Releasing is associated with expressing one’s truth, raising one’s voice, coming to terms with all that our creation is, and what it isn’t, and giving it to the world anyway.  It is what it is and we surrender it, facing the truth of the moment.


Emptying is associated with insight and wisdom.  This comes from finally stepping back from what has been created and seeing the bigger picture.  This is the phase in which energy is finally withdrawn, this is the final let-go; the artist stops fiddling with the painting and let’s it be a finished work.


Sitting is associated with having faith in what has been created and finding peace at the end of the process.  It is about trusting what has been created and just being now that the cycle is complete. 

Along the way, this proposed process of creativity touches on many of the ideas already espoused here at Soft Animal Wisdom.  I see the DBT-ness (Dialectical Behavior Therapy) inherent in the Waiting, Opening and Holding phases.  I see the importance of generally sitting with ambiguity in the Waiting and Opening phases.  There also seems to be an overall vibe throughout the book that values mindfulness, compassion and being in the present moment… all Buddhist ideals.  I would definitely argue that much of the creative process exists as a liminal space where one has not yet created something and yet is also on the cusp of having created something. 

I have enjoyed the process of creating the squares for each phase and, in turn, enjoyed making the latest pearl that is today’s post… now back to Waiting, I suppose!

current music faves:  tori a. (obsessed right now)

current show faves:  dexter (season 6), breaking bad (season 4)

breakfast today:  veggie crepe from chicago creperie crepes-a-latte, toasted marshmellow latte 

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Carl G. Jung’s work often centered around the very idea of unifying opposites that we find in the lotus.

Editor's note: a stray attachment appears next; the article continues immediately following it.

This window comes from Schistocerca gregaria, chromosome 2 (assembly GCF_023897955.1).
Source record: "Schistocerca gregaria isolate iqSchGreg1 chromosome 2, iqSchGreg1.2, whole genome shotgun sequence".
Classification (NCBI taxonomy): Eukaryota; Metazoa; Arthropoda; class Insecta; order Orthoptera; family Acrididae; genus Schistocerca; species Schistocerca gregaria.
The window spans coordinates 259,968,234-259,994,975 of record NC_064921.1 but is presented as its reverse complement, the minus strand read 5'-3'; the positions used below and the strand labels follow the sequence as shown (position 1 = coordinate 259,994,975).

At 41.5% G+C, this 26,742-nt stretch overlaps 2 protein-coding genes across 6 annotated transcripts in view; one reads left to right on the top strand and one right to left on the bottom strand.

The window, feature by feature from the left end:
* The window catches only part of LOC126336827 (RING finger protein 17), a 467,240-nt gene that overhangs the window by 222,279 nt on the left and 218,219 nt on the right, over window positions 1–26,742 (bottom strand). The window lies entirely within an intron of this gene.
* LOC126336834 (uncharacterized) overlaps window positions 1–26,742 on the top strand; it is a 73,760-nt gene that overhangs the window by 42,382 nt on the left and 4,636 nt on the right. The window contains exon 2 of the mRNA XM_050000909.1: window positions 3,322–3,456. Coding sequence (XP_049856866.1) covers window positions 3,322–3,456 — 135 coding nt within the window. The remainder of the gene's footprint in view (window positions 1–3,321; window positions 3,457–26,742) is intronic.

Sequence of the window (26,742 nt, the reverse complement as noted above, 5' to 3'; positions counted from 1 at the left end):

Namely, Jung draws our attention to the many polarities within the Self:  masculine-feminine, light-dark, conscious-unconscious, spirit-nature, positive-negative.  Jung also explored the polarities found in mythologies of the world, identifying universal archetypes that are often opposites (example:  The Hero vs. The Trickster).  Jung asserts that a big part of the individuation process is becoming aware of the polarities and opposites within oneself and working to unify or balance them.

Jung goes on to posit that these opposite aspects of self are archetypal in nature and even these qualities of self have light and shadow aspects and so can easily be out of balance.  Jung calls for people to acknowledge these opposites within Self and work towards reconciling them.  The balance of feminine and masculine of which Jung speaks are, of course, distinct and different from gender roles or biological sex.

So how does one go about integrating the polarities of Self that Jung refers to??  I think part of that answer lies in a more modern psychologist, Marsha Linehan, the founder of DBT or Dialectical Behavior Therapy.  In order to effect lasting change, Ms. Linehan suggests we must begin to think dialectically.  Dialectical thinking is all about balancing, or sitting with, opposites; in this case, the opposites of change versus acceptance.


We must accept what is; accept ourselves without judgment.  Freedom from suffering requires we accept rather than resist reality.  If we have a wish to integrate opposites, to change was is to what will be, we have to want that change as well as accept what currently is.  Just as we have to learn to see the lotus as a whole plant and not just the blossom or roots; we have to learn to see the self as a whole being, not just full of all positive with no shadow side, or all feminine with no masculine.

What Jung is asking us to do is to first accept shadow and light that exist within ourselves and then learn to integrate them as best we can.  I believe integration requires the kind of dialectical thinking presented in Linehan’s model.  The lotus is a great symbolic reminder of the polarities in ourselves and how we must learn to grapple with them.

current music faves:  the kills, the ting tings, tori amos (as always)

current show faves:  how i met your mother, grey’s anatomy, breaking bad

breakfast today:  fiber one honey cluster cereal, turkey sausage with syrup on top, hot apple cider